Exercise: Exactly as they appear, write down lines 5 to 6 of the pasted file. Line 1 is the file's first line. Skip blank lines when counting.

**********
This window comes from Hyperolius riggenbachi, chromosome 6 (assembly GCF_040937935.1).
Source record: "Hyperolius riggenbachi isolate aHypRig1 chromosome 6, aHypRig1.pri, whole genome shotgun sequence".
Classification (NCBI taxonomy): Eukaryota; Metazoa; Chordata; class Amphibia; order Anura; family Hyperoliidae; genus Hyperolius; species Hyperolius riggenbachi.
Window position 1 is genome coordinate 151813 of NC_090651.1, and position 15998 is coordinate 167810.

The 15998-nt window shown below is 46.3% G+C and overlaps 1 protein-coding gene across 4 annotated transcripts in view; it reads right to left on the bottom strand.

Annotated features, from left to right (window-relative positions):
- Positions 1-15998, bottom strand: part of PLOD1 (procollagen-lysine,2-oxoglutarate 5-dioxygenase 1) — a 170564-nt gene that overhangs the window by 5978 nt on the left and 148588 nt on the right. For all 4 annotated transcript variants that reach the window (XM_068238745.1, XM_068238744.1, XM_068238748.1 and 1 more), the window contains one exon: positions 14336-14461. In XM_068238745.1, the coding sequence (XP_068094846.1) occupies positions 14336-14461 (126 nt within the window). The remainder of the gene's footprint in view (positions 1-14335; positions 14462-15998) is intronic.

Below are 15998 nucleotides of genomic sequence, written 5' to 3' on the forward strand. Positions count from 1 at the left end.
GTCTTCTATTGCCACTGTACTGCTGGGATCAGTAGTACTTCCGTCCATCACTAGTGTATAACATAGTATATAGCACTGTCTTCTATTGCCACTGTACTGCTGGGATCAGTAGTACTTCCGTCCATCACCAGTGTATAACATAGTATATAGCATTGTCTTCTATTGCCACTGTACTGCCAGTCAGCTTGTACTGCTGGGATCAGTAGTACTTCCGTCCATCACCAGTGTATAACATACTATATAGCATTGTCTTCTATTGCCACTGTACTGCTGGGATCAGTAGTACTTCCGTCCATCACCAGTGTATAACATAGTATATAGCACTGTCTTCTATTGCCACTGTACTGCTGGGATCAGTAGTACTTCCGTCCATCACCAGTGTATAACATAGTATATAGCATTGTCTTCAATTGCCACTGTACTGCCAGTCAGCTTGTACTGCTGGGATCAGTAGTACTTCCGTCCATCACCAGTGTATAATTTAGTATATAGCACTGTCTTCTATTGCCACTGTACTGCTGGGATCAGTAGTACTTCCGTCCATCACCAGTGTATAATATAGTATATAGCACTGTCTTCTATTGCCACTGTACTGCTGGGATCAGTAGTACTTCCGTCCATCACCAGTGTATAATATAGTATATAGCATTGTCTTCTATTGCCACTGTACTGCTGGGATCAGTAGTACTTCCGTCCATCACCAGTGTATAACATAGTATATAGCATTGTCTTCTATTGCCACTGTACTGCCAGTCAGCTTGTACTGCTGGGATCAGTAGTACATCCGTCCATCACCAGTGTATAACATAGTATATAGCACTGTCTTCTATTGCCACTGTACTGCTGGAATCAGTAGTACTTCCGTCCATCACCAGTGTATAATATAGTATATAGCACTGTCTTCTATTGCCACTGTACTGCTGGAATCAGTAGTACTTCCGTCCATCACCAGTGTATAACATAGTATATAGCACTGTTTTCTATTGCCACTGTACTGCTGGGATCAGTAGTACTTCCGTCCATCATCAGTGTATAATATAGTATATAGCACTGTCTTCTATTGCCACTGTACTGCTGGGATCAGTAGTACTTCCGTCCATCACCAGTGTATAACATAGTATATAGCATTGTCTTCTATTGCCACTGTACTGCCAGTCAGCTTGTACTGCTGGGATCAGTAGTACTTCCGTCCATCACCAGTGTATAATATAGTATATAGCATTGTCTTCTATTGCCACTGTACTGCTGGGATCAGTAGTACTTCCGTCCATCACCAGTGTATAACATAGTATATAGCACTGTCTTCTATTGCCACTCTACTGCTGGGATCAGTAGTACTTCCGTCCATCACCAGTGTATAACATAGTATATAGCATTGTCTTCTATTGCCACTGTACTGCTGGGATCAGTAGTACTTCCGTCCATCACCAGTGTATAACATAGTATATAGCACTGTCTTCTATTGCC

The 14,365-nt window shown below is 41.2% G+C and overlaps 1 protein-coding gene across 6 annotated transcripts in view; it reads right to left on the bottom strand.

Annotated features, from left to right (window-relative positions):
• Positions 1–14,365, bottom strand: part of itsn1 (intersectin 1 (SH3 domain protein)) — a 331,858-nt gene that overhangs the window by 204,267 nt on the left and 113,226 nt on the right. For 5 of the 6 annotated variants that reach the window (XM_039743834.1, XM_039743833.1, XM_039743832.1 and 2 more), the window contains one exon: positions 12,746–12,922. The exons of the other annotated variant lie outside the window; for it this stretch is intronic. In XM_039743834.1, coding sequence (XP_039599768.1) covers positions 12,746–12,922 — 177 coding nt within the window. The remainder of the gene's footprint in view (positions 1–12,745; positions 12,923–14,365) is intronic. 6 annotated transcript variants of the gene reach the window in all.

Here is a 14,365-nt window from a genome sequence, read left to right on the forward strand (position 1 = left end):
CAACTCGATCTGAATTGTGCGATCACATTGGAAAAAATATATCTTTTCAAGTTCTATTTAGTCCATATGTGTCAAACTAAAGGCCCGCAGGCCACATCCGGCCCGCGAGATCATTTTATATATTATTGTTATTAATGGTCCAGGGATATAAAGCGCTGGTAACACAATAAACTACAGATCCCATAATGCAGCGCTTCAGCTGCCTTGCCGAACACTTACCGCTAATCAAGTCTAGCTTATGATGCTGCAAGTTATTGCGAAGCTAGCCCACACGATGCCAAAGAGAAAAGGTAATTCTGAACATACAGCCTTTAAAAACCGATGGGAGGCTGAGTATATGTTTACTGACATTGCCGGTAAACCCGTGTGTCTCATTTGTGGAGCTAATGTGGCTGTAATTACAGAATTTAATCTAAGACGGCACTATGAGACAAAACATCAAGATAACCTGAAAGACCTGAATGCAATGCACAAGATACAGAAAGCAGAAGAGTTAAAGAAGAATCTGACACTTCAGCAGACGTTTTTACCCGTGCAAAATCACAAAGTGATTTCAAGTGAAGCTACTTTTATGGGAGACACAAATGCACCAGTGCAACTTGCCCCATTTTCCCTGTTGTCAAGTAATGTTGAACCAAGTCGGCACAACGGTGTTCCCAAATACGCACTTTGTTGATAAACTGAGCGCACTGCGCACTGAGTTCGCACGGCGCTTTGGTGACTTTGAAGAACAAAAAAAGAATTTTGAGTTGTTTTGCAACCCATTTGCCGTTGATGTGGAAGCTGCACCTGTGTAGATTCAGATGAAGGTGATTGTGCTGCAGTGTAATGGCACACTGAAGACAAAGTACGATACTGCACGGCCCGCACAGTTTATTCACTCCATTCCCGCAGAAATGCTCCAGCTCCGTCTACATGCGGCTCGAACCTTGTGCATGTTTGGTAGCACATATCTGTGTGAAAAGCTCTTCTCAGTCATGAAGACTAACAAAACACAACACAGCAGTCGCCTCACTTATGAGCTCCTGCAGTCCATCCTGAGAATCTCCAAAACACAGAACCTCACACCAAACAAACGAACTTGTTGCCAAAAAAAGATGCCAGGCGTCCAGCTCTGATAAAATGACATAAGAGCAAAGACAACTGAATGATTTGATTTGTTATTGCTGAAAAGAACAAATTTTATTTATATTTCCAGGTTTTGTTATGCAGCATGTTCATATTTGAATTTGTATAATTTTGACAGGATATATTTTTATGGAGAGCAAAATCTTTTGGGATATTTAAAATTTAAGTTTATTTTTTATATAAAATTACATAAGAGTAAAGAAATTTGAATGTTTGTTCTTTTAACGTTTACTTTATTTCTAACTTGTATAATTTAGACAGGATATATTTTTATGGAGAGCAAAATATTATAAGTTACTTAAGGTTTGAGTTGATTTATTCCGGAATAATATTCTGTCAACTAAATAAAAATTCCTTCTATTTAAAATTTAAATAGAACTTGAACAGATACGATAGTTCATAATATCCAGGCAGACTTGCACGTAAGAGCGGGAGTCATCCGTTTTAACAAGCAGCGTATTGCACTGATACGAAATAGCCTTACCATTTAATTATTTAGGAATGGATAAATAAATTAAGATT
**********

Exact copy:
The 15998-nt window shown below is 46.3% G+C and overlaps 1 protein-coding gene across 4 annotated transcripts in view; it reads right to left on the bottom strand.

Annotated features, from left to right (window-relative positions):